In what strikes me as a bizarre move, the 9th Circuit Court of Appeals has ordered a delay in California’s recall election on the ground that if the election proceeds as scheduled by statute, six counties will use punch card ballots. TheCourt said that punch card machines are “more prone to voter error than are newer voting systems.” While I haven’t yet seen the Court’s decision, I assume it must be based on some hitherto-unknown Constitutional principle, or else the federal court would have no jurisdiction to tell California how to run its election. No word yet on when the court will tell California to hold the election.
There are several ironies here. The Democrats’ most recent ploy has been to disparage the recall as the latest in a series of “undemocratic” efforts by Republicans to overturn the popular will. (How an election can be undemocratic is unclear, but never mind.) It will be interesting to see how they react to something that is truly undemocratic; i.e., a court’s order that an election called pursuant to state law not take place.
The implications of the court’s order are unclear. Is the court telling us that it is unconstitutional for any county in America to use punch card machines? Or just these counties in California? Was every election held over the last 100 years unconstitutional? Or is the Constitutional right to non-punch card voting machines one that just now came into being?
Also, the court’s solicitude for the possibility of punch card error is ironic in the context of the massive voter fraud that afflicts American elections. If voters are Constitutionally entitled to elections free of punch card error, are they also entitled to elections that are free of voter fraud? Or, more precisely, if counties are Constitutionally required to use the most up to date technology to reduce the relatively remote chance of machine error, why aren’t they also required to use the most up to date technologies to reduce the much greater risk of voter fraud? And if punch cards are unconstitutional, why aren’t Motor Voter laws? Or, if issuing drivers’ licenses to illegal aliens will facilitate voter fraud–as it surely will–then isn’t the recent California enactment, signed just a few days ago by Governor Davis, unconstitutional?
Don’t expect serious discussion of any of these issues from our federal courts. The 9th Circuit, and probably most other federal courts, would be much more likely to hold that election systems that facilitate voter fraud are required by the Constitution than prohibited by it.
UPDATE: The 9th Circuit’s opinion (Southwest Voter Registration v. Shelley) is here. Read it and weep. The Court finds that it is unconstitutional to use certain brands of punch card machines in some counties, when other types of voting machines are used in other counties. The opinion is long on mumbo-jumbo, invoking Bush v. Gore, weighing the pros and cons of holding the recall election in November versus delaying it until March, invoking the spectre of “disenfranchisement” of “communities of color,” and so on. The key logic of the opinion, it seems to me, is contained in these words:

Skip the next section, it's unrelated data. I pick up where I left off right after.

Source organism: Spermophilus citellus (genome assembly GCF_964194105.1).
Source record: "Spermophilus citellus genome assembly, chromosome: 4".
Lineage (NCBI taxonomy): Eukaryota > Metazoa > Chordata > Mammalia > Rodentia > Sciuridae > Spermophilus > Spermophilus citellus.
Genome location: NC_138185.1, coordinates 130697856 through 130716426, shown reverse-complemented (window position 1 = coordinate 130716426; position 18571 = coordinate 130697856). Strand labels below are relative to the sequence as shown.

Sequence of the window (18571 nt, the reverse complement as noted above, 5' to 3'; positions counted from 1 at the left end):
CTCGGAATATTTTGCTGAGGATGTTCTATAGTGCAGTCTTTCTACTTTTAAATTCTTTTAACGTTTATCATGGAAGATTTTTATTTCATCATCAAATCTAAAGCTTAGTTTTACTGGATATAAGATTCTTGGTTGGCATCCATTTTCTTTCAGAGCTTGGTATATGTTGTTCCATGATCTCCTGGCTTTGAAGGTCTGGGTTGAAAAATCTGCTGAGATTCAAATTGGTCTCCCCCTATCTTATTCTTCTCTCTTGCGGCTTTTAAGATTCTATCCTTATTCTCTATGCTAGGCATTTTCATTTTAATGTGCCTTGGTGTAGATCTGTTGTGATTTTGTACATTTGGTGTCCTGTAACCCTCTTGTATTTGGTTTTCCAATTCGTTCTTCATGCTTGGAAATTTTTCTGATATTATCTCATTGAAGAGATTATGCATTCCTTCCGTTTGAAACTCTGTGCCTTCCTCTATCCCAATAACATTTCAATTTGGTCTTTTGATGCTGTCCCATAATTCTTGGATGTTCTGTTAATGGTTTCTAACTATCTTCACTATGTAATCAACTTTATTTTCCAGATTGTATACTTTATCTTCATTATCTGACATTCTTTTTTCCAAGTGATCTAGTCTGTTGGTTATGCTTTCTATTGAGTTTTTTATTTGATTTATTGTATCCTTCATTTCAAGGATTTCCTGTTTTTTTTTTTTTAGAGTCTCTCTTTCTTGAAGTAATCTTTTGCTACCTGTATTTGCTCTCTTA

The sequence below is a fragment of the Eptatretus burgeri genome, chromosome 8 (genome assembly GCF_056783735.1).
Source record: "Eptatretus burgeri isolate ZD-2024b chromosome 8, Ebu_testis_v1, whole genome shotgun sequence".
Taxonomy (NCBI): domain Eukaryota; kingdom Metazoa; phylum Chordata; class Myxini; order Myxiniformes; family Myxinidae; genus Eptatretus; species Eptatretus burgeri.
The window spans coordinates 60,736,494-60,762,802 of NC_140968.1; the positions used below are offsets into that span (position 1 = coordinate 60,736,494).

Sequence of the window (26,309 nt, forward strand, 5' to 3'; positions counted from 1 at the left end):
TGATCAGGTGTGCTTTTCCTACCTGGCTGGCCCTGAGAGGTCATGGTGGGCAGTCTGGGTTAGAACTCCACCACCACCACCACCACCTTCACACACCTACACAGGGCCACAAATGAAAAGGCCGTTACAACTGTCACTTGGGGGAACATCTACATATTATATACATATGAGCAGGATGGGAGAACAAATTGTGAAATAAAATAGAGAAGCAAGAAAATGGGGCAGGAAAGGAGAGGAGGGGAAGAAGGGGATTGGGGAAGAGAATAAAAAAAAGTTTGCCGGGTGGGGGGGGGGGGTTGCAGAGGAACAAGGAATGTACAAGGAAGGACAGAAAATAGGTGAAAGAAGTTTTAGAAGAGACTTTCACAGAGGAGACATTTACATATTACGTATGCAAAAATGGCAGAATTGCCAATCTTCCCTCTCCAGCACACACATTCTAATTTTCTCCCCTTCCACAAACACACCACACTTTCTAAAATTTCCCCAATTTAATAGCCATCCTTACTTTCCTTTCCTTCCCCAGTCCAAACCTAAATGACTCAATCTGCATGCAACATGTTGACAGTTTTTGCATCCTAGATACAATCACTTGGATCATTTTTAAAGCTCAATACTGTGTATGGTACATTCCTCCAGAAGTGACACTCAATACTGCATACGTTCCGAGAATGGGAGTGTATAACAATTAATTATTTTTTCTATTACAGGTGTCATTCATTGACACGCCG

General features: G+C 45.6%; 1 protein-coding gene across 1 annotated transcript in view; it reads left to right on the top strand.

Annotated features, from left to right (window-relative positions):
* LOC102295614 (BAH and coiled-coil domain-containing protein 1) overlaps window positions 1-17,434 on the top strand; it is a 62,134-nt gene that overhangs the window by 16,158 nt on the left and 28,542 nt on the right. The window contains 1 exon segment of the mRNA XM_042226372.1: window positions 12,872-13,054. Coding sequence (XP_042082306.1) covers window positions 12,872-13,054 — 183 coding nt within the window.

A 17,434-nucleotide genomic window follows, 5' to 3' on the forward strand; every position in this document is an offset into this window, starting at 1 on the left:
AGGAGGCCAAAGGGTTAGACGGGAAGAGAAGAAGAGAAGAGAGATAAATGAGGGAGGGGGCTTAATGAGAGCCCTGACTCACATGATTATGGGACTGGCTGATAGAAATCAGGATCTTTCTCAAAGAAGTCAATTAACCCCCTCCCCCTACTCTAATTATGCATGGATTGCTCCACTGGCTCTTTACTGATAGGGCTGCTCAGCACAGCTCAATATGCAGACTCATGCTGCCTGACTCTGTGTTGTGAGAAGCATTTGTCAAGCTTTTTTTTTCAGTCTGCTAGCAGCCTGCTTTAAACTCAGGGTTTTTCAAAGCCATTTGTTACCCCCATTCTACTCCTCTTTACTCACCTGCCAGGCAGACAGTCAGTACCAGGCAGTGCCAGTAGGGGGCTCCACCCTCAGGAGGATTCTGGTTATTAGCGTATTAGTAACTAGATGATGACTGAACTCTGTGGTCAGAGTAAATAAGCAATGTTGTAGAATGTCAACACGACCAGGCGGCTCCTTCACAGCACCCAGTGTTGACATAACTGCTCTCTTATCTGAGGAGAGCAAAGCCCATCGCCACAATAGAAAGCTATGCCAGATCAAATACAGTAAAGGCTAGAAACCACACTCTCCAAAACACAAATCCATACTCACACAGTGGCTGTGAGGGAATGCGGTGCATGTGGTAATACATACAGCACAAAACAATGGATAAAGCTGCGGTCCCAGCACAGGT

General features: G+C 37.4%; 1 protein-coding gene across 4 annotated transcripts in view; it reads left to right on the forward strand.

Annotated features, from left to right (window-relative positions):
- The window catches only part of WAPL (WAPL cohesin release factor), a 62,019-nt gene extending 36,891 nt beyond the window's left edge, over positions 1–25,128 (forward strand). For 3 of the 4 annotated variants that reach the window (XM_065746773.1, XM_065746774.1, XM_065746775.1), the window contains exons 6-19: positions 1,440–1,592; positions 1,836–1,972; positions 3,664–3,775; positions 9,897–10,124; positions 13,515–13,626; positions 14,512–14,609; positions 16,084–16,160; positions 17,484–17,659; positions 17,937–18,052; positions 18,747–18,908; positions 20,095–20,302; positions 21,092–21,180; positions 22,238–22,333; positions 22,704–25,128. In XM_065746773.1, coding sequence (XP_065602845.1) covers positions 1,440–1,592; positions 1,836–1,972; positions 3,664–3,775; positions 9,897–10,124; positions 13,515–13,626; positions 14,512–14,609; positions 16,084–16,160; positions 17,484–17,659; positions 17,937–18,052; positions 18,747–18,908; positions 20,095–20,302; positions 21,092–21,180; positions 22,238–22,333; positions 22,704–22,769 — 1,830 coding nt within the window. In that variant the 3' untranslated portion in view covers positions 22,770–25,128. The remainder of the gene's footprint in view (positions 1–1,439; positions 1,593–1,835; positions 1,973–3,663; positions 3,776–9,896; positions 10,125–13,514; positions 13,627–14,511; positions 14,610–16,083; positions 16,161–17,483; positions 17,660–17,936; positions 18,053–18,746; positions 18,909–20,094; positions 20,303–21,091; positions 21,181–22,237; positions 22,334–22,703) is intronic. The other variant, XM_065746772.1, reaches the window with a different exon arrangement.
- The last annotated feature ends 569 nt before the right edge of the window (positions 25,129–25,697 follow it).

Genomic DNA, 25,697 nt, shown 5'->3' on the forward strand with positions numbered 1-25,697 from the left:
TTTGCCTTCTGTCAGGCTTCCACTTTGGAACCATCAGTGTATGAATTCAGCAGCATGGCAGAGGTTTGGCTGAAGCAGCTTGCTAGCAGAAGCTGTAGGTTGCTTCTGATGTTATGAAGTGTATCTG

“Plaintiffs’ claim presents almost precisely the same issue as the Court considered in Bush, that is, whether unequal methods of counting votes among counties constitutes a violation of the Equal Protection Clause….No voting system is foolproof, of course, and the Constitution does not demand the use of the best available technology. However, what the Constitution does require is equal treatment of votes cast in a manner that comports with the Equal Protection Clause.” (p. 20) If anyone has any idea what that last sentence means, and why the Court’s ruling does not mean that every county is required to use the best available technology–whatever that may be–let me know. In a sixty page opinion, the quoted language is the Court’s only attempt to explain why it is unconstitutional to use two specified brands of punch card machines, but not unconstitional to use other types of voting machines with varying error rates, or why counties are not constitutionally required to implement measures to combat voter fraud. (This last issue, of course, is never mentioned.)
The Court’s claim that the California recall case is “almost precisely the same” as Bush v. Gore is of course disingenuous. In Bush v. Gore the issue was completely different; in fact, the Supreme Court said in that case: “The question before the Court is not whether local entities, in the exercise of their expertise, may develop different systems for implementing elections.” But the 9th Circuit isn’t striving for intellectual coherence; it is posing a political challenge to the Supreme Court. If the Court reverses, as it certainly should, its decision will be added to the legend of “disenfranchisement.” We should know very soon whether the Supreme Court has the stomach for another politically-charged election controversy.
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